WTF Is This Breast Discharge and Should I See a Doctor?
By Korin Miller | Originally Published November 20 on Self | Featuring Dr. Sherry Ross
Breast discharge leaking from your nipples can throw you for a loop. While your nipples are great and all, they’re kind of a slacker body part. Sure, you use them if and when you nurse a baby, but otherwise they’re just kind of…there. (Unless they provide you with some spectacular feelings during sex, in which case, gold star for your nips.) So when they suddenly start acting out, it can be surprising, to say the least.
There are a few different types of nipple discharge you can experience, and some are totally normal.
Nipple discharge like the milk that comes out of your breasts when you’re nursing is to be expected, obviously. Other kinds, like bloody discharge, are not. “The character of nipple discharge can be different depending on its cause,” Susan Hoover, M.D., F.A.C.S., a surgical oncologist in the Breast Oncology Program at Moffitt Cancer Center in Tampa, Florida, tells SELF.
The good news: Even if you’re not pregnant or breastfeeding, discharge leaking from your breasts is very rarely a sign of breast cancer. “Nipple discharge is a symptom that we have on the list of things to get evaluated to make sure it’s not breast cancer, but it’s very rarely due to breast cancer,” Therese Bartholomew Bevers, M.D., F.A.A.F.P., a professor of clinical cancer prevention and medical director of the Cancer Prevention Center and prevention outreach programs at MD Anderson Cancer Center in Houston, tells SELF. But, listen, if your nipple randomly starts leaking, it’s worth bringing up to your doctor—especially if it happens spontaneously from one breast.
In general, there are four different types of breast discharge you may experience, Dr. Hoover says. Keep in mind, though, that this is just one one factor doctors take into account when determining what’s causing the leakage. With that said, here’s what experts want you to know about different types of breast discharge.
1. Milky discharge
Milky discharge looks like watered-down cow’s milk, and it can be caused by pregnancy, breast infections, and having fibrocystic breasts, Sherry A. Ross, M.D., a women’s health expert and author of She-ology: The Definitive Guide to Women’s Intimate Health. Period., tells SELF. Having fibrocystic breasts means your boobs have a lumpy or rope-like texture, and it’s normal, not anything to worry about.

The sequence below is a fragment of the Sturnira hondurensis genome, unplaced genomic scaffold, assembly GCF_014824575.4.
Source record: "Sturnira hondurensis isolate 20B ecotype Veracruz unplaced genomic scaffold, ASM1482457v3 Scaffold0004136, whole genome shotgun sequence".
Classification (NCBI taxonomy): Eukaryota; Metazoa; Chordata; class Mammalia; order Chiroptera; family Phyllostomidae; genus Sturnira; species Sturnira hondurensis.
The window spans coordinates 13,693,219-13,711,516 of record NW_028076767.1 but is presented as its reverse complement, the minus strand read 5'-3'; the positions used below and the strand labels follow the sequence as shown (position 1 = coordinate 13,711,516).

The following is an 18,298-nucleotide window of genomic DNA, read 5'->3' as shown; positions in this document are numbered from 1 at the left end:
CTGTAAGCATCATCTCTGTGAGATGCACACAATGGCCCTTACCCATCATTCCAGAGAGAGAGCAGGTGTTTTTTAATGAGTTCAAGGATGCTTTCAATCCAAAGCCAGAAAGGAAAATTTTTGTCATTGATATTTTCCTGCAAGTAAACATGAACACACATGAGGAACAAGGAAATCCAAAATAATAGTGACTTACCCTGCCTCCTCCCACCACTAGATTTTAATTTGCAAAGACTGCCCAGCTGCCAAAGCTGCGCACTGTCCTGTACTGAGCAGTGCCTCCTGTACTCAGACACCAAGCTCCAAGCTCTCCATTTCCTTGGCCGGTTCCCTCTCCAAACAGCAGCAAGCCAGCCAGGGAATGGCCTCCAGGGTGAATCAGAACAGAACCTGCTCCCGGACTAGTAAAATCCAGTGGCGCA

Milky discharge usually comes from both breasts and is caused by a rise in the hormone prolactin, a hormone that tells the breasts to produce milk, Dr. Hoover says. While it’s super normal during pregnancy and breastfeeding, it can also be caused when a benign growth or tumor in the pituitary gland causes an overproduction of prolactin, Dr. Hoover says. If your breasts start leaking this kind of discharge and you’re not pregnant or breastfeeding, you should check in with a medical professional to see what’s going on.
2. Bloody discharge
Bloody discharge is just that: actual blood that’s coming out of your nipples, Dr. Bevers says. If you experience it, it will usually come from one duct on the nipple surface, Dr. Hoover says.
Bloody discharge can be the sign of a benign growth called an intraductal papilloma that causes irritation and inflammation within the breast duct, women’s health expert Jennifer Wider, M.D., tells SELF. It usually only happens in one nipple. More rarely, discharge can also be a sign of a cancerous tumor (the tumor itself can produce blood) or ductal carcinoma in situ. This happens when cancer cells appear in the the milk ducts but haven’t spread to other breast tissue, and it’s often called the earliest form of breast cancer, Dr. Bevers says. If you’re experiencing bloody nipple discharge, you should check in with your doctor for evaluation.
3. Green-brown discharge
Having green-brown stuff come out of your nipples sounds freaky, but it’s not typically a sign of anything serious, Dr. Hoover says. Instead, it could be a sign of fibrocystic breast changes. Your doctor can help you determine if the nipple leakage you’re experiencing is due to having fibrocystic breasts, which is a good thing to know in general so every random lump and bump doesn’t freak you out.
It can also be due to mammary duct ectasia, which happens when a milk duct shortens, its walls thicken, and the duct fills with fluid, according to the Mayo Clinic. This sometimes resolves on its own, but you may also need antibiotics.
4. Clear-ish discharge
This usually ranges in color from clear to clear-ish with a yellowy tinge, and it can be due to a few things. If you’re pregnant, it may be colostrum, which is an antibody-rich secretion that women typically produce during late pregnancy and right after they give birth. If you’re not, this is usually a sign of an intraductal papilloma, Dr. Bevers says. But it could also be due to any number of things we mentioned above, including fibrocystic breast changes, mammary duct ectasia, and (rarely) ductal carcinoma in situ.
So, to reiterate, breast discharge isn’t automatically something to worry about, but it might be a sign to see your doctor.
Bizarrely, you can even have nipple discharge for no apparent reason at all. Dr. Bevers once had a patient who had bloody discharge and, even though the medical team ran several diagnostic tests, they couldn’t find anything wrong with the patient. Eventually, the breast discharge just stopped. “It was real—I saw it—but I have no idea what caused it,” Dr. Bevers says. In those (exceedingly rare) cases, doctors will simply keep an eye on you to see if anything develops in the future.
Bottom line: If you have nipple discharge and you’re not pregnant or breastfeeding, flag it for your doctor. While breast discharge is more likely to be a sign of an infection, hormonal fluctuations, or other benign health issues, it’s always better to be safe.